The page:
It seems as if all the doom and gloom news that comes out during the pandemic centers on either the disease itself or the terrible impact that COVID has had on the economy. Much of the latter is obviously being driven by the government mandates that shut down or severely restrict businesses, particularly in the bar and restaurant industries. But at least in the Lone Star State there’s one industry that managing to thrive. That would be the fortune-tellers who peer into the future and tell people about what’s to come. CBS in Dallas spoke to some people who partake of these services, as well as some of the “providers” of divination and prophecy… for a price.
“With the covid and everything, I was stuck in a bubble,” McKinney resident Premila Patel said. She finds that predictability at SoulTopia.
And she’s not the only one who is looking for assurance.
The New York Times recently highlighted increased online traffic for horoscope and psychic consultations. Astrologers and tarot card readers have also reported an increased demand in their services.
“Since the pandemic, it’s just been an explosive amount of people coming in our stores and also through Zoom and on online and also on the phone,” Michelle Welch said.
One of the fortune-tellers that CBS spoke to reported a 70% increase in business over 2019. She’s sold an entire pallet of sage during the last quarter and her sales of magical crystals are well above normal as well. Apparently, the burning of sage drives away negative spirits or energy or whatever is plaguing your house.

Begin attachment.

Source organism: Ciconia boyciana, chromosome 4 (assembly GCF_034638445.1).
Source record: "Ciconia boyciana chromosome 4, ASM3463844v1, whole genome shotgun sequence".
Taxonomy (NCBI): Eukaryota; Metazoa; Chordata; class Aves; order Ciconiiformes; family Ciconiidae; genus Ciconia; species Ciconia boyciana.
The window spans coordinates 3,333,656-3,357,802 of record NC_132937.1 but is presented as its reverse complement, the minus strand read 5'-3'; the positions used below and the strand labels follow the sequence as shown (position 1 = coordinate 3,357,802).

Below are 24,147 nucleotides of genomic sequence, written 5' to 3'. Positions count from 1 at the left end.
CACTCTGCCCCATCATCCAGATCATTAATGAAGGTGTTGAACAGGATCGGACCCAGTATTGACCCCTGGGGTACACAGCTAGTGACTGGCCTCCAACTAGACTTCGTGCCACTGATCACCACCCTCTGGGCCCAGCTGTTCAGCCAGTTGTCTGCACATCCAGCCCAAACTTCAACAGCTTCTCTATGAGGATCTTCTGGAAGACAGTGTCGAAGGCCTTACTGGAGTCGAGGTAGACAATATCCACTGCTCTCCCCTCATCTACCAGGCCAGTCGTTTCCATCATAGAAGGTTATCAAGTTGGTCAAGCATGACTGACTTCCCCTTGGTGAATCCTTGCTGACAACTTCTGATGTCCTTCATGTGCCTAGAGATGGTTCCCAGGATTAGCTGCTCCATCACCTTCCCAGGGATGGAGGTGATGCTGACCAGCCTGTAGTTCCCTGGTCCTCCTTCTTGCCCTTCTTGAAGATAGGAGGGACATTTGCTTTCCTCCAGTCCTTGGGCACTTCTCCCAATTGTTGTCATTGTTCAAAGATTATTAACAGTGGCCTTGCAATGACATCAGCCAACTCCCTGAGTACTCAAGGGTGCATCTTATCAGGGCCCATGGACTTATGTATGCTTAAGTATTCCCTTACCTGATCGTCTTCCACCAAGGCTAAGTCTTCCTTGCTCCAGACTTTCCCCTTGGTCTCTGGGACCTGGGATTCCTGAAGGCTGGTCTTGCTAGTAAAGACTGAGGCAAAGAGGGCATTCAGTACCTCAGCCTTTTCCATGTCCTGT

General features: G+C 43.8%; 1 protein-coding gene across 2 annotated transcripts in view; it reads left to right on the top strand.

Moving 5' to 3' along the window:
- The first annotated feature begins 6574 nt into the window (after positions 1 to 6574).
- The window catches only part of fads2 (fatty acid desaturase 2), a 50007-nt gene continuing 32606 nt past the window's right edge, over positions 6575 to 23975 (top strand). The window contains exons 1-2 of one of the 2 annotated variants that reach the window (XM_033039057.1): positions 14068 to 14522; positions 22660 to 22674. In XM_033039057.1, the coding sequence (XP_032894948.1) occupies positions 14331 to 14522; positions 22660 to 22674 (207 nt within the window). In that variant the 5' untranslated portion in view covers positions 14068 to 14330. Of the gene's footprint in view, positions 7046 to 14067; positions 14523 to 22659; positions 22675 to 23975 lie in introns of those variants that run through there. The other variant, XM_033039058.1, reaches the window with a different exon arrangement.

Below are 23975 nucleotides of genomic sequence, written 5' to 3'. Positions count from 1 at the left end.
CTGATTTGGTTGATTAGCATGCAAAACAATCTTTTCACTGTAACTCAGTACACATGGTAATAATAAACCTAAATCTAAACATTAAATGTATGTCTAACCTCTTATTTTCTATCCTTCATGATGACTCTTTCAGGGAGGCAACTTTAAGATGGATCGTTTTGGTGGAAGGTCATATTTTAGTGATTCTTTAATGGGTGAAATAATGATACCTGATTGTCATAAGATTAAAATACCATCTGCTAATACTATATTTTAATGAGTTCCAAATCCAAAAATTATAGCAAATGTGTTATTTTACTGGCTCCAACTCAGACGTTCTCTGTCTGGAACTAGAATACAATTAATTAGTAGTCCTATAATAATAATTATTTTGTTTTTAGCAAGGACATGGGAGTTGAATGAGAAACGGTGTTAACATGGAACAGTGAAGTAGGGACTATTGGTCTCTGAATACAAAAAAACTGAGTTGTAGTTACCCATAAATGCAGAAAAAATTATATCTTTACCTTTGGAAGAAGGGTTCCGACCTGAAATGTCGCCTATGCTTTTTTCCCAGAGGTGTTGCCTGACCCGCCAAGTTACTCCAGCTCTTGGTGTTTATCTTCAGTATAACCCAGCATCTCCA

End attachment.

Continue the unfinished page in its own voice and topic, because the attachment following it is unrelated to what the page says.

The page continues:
By way of disclosure, I’ve never been to one of these shops and I’ve never really placed much faith in gramarye or any associated arts of that nature. But I have plenty of friends who do (one of whom is actually a self-proclaimed “witch”) and many people obviously take this stuff seriously.
You can kind of see why fortune-tellers and mystics would be doing better these days from two different angles, right? First of all, demand for these services probably rises during uncertain times when people are frightened or might possibly even feel like the world has simply cursed them. They want to know if things are going to get better, even if that means finding somebody to cast a spell to give them a bit of insurance.
At the same time, fortune-telling seems like the sort of “industry” (for lack of a better word) that can adapt itself to the requirements of operating during the pandemic. As I understand it, most of the in-person sessions only involve two people. So with some face masks and a slightly longer table, they can probably meet most government-mandated social distancing requirements without too much trouble. Others, as mentioned in the CBS article, have taken their services online and are doing “readings” over Zoom or Skype video. Hopefully, none of the spirits they contact will forget to put their pants on before the show begins.
Sure, it would be easy to criticize their success from a strictly religious perspective. I’m pretty sure that most of the major religions frown on this sort of thing as falling into the same category as Satan worship or some other heresy. But I suppose that everyone has to believe in something, and if having some masked woman burn some sage and flip over some colorful cards brings you more peace of mind, more power to you, I guess. And really… what’s the worst that could happen?
I just remembered watching Poltergeist and I’m already kind of sorry I asked that question.